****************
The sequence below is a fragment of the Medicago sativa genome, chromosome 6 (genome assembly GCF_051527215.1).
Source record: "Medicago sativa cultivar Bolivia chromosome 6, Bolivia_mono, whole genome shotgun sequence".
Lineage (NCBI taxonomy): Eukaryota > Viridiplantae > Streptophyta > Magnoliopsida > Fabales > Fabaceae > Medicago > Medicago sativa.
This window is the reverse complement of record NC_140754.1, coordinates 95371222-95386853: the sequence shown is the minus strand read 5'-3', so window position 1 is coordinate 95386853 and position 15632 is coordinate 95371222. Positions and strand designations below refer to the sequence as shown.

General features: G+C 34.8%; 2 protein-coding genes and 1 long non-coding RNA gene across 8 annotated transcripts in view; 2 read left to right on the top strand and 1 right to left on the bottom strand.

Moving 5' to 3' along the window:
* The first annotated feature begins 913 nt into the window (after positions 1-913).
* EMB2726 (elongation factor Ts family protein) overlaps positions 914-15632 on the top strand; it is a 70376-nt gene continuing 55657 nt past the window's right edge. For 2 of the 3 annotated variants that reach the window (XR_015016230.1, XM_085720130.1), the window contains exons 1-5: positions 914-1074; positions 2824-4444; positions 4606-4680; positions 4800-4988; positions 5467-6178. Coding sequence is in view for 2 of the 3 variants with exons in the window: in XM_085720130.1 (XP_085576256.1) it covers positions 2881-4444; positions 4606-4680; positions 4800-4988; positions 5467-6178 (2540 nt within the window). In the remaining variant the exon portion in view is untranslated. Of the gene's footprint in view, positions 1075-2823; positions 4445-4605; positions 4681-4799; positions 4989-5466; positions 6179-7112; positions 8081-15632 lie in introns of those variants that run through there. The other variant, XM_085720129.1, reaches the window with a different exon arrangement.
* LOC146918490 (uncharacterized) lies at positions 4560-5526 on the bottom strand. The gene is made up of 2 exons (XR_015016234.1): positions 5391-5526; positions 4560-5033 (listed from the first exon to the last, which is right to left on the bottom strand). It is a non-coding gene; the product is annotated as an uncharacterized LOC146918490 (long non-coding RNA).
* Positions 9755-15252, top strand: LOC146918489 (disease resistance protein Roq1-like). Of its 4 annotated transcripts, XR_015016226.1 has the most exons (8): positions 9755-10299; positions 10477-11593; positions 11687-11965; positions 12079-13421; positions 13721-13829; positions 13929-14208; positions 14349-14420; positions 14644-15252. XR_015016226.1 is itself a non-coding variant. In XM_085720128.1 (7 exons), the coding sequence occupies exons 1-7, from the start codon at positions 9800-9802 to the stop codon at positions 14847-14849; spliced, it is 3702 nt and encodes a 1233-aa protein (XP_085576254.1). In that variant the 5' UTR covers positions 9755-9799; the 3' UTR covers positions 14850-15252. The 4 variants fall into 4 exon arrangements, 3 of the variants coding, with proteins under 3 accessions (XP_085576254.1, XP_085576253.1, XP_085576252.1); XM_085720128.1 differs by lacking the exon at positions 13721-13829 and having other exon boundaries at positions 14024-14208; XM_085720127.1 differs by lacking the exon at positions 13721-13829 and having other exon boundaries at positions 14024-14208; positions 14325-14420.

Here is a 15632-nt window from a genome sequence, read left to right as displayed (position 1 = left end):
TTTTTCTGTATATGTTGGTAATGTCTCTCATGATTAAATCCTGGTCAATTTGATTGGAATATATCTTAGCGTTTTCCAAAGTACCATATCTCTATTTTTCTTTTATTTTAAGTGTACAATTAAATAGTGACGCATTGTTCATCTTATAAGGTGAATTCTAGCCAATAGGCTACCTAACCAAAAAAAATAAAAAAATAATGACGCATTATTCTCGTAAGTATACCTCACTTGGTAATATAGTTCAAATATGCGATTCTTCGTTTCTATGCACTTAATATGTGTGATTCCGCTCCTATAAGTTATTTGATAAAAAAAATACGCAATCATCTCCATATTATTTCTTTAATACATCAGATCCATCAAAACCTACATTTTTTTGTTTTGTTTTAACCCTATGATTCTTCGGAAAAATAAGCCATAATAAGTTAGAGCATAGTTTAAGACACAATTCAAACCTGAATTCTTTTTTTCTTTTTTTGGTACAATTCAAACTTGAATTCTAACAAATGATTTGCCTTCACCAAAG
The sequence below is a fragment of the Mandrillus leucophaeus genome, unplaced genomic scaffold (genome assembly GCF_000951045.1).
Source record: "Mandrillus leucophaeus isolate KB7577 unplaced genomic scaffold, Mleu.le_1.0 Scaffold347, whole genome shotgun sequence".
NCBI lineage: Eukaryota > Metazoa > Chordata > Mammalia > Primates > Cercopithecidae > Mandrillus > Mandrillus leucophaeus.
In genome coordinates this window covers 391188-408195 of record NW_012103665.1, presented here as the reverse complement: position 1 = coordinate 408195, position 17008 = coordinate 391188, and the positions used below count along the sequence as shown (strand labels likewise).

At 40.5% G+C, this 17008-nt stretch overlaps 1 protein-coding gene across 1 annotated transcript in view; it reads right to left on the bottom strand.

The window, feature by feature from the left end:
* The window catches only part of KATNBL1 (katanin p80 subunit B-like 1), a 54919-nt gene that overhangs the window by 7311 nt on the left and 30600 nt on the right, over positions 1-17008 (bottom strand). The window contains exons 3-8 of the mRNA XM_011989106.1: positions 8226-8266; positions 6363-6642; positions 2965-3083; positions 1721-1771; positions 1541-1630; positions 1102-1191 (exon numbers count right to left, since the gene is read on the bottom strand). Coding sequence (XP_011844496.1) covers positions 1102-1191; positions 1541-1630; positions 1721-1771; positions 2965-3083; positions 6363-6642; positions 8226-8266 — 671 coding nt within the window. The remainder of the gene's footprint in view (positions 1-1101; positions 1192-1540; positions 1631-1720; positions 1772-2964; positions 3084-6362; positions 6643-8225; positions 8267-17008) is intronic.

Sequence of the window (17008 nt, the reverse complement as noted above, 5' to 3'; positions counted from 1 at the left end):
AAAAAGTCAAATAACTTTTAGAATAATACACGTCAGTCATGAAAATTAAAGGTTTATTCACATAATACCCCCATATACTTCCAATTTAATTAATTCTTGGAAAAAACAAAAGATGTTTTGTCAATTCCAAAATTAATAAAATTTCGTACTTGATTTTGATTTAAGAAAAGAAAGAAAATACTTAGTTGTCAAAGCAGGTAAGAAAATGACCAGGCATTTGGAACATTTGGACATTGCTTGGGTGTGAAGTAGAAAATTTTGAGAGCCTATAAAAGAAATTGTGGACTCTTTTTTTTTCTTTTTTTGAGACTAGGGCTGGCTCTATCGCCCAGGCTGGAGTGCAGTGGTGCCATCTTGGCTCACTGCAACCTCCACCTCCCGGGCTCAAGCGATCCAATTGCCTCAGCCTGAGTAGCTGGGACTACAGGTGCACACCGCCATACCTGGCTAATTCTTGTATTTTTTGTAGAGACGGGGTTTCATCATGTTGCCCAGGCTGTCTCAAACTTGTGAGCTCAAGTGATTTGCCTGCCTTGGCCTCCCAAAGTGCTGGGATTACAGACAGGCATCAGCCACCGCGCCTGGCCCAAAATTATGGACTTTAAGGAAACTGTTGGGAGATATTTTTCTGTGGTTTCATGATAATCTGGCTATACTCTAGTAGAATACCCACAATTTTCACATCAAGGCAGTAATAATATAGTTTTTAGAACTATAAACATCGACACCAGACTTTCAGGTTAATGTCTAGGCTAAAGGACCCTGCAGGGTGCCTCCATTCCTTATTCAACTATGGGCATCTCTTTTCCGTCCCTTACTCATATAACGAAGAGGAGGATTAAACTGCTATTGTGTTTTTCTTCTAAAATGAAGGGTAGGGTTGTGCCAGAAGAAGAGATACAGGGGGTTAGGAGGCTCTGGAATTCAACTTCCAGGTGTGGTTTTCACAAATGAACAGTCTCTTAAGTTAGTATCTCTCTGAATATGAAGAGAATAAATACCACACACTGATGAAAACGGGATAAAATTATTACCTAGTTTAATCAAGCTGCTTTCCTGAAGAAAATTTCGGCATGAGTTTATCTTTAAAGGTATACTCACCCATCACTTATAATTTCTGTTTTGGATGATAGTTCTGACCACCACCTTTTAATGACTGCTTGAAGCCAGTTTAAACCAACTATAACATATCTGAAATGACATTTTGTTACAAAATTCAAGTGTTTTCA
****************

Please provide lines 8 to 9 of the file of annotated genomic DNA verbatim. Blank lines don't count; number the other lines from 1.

* EMB2726 (elongation factor Ts family protein) overlaps positions 914-15632 on the top strand; it is a 70376-nt gene continuing 55657 nt past the window's right edge. For 2 of the 3 annotated variants that reach the window (XR_015016230.1, XM_085720130.1), the window contains exons 1-5: positions 914-1074; positions 2824-4444; positions 4606-4680; positions 4800-4988; positions 5467-6178. Coding sequence is in view for 2 of the 3 variants with exons in the window: in XM_085720130.1 (XP_085576256.1) it covers positions 2881-4444; positions 4606-4680; positions 4800-4988; positions 5467-6178 (2540 nt within the window). In the remaining variant the exon portion in view is untranslated. Of the gene's footprint in view, positions 1075-2823; positions 4445-4605; positions 4681-4799; positions 4989-5466; positions 6179-7112; positions 8081-15632 lie in introns of those variants that run through there. The other variant, XM_085720129.1, reaches the window with a different exon arrangement.
* LOC146918490 (uncharacterized) lies at positions 4560-5526 on the bottom strand. The gene is made up of 2 exons (XR_015016234.1): positions 5391-5526; positions 4560-5033 (listed from the first exon to the last, which is right to left on the bottom strand). It is a non-coding gene; the product is annotated as an uncharacterized LOC146918490 (long non-coding RNA).